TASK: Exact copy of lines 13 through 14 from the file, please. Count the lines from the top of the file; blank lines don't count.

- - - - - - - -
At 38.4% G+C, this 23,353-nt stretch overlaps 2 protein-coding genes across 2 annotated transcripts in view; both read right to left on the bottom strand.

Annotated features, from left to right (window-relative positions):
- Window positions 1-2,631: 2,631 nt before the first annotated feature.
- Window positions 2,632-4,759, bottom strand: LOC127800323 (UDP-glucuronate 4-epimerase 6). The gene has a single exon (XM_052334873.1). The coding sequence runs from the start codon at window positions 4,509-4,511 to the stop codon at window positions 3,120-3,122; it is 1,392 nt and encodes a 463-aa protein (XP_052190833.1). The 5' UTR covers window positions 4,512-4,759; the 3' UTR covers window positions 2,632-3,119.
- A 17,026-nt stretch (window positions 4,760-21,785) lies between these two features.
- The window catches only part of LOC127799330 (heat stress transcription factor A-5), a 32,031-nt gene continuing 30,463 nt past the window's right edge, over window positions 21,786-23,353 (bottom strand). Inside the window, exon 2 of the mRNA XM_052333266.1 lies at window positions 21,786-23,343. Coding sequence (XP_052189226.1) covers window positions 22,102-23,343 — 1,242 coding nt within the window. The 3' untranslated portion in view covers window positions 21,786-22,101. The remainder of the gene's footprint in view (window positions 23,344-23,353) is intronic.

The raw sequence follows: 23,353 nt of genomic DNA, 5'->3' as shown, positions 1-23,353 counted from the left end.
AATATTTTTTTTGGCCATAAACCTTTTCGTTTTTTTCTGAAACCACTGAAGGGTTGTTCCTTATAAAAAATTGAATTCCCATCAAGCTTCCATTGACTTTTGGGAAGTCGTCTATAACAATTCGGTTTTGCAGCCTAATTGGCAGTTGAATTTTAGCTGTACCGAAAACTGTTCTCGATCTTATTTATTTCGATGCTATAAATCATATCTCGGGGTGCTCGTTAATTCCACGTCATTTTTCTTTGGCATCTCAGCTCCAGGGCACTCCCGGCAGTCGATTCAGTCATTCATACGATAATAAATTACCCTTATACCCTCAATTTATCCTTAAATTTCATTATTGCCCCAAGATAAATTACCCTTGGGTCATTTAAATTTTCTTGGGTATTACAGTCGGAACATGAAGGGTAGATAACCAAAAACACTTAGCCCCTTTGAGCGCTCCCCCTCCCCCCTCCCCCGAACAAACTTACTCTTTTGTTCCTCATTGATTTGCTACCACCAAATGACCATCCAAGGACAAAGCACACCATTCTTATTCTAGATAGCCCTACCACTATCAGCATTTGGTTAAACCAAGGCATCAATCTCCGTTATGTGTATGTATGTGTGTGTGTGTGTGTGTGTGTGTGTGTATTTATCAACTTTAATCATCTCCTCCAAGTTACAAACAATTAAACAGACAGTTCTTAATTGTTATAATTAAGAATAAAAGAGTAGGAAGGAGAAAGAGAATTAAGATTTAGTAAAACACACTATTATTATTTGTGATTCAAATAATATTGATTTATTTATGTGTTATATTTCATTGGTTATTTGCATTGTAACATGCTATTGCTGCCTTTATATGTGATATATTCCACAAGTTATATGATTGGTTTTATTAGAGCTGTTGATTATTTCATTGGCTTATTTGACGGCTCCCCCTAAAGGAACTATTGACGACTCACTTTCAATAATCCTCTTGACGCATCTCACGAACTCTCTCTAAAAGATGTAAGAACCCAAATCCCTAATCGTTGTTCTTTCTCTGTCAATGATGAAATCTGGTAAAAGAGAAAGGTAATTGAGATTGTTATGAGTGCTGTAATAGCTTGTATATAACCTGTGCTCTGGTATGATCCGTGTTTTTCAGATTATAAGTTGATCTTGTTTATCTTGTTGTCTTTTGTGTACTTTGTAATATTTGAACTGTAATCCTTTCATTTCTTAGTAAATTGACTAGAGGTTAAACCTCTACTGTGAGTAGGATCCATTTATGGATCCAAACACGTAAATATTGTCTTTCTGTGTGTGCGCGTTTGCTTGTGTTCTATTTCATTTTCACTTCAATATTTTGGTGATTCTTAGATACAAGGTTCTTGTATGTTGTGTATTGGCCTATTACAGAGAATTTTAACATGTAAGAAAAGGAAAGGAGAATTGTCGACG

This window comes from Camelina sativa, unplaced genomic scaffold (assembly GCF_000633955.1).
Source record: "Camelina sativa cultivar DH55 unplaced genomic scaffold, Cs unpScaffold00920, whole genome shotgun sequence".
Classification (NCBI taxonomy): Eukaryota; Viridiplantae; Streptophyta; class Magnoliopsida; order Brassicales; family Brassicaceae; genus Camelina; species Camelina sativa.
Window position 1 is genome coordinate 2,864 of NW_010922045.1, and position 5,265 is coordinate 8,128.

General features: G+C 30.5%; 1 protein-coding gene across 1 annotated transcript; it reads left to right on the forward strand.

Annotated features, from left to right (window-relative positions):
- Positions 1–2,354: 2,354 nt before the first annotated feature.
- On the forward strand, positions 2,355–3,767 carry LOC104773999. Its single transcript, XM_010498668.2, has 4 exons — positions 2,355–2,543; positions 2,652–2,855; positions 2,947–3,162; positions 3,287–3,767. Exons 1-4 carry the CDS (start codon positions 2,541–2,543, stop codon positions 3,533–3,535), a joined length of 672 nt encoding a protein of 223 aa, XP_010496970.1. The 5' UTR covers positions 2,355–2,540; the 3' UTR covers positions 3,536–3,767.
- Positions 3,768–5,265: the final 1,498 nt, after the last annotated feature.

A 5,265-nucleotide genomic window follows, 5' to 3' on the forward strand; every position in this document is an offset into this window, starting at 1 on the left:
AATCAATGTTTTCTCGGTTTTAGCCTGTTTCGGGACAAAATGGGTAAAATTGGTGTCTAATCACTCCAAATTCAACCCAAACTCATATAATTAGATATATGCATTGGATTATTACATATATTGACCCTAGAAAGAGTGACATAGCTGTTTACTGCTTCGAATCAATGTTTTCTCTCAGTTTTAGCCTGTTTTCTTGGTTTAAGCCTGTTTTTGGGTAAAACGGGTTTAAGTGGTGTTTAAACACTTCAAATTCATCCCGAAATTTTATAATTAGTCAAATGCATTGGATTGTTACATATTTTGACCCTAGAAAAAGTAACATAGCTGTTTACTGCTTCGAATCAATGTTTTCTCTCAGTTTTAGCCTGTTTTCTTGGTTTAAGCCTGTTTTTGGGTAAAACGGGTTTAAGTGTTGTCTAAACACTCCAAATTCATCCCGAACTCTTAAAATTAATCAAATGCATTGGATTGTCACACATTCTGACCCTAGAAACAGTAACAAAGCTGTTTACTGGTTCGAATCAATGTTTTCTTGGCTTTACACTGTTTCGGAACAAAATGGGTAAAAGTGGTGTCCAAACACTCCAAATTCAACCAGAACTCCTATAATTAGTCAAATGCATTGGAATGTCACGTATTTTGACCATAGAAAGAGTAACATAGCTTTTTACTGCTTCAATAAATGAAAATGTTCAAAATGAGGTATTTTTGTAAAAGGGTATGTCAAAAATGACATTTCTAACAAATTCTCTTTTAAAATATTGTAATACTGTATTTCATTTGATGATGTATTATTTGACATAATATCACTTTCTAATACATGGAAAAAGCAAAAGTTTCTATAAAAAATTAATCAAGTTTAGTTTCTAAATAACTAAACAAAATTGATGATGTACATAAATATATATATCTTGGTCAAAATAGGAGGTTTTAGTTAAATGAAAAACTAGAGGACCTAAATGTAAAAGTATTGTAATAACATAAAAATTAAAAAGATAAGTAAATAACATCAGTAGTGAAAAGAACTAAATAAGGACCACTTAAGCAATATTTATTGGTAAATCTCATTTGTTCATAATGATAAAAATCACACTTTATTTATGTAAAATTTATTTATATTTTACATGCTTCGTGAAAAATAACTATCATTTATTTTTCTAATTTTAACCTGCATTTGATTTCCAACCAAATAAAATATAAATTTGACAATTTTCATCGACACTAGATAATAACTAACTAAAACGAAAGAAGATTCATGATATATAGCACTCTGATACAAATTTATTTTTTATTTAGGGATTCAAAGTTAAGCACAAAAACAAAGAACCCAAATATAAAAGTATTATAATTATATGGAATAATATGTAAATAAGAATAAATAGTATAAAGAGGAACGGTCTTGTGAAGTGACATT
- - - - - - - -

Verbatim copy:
General features: G+C 30.5%; 1 protein-coding gene across 1 annotated transcript; it reads left to right on the forward strand.

Annotated features, from left to right (window-relative positions):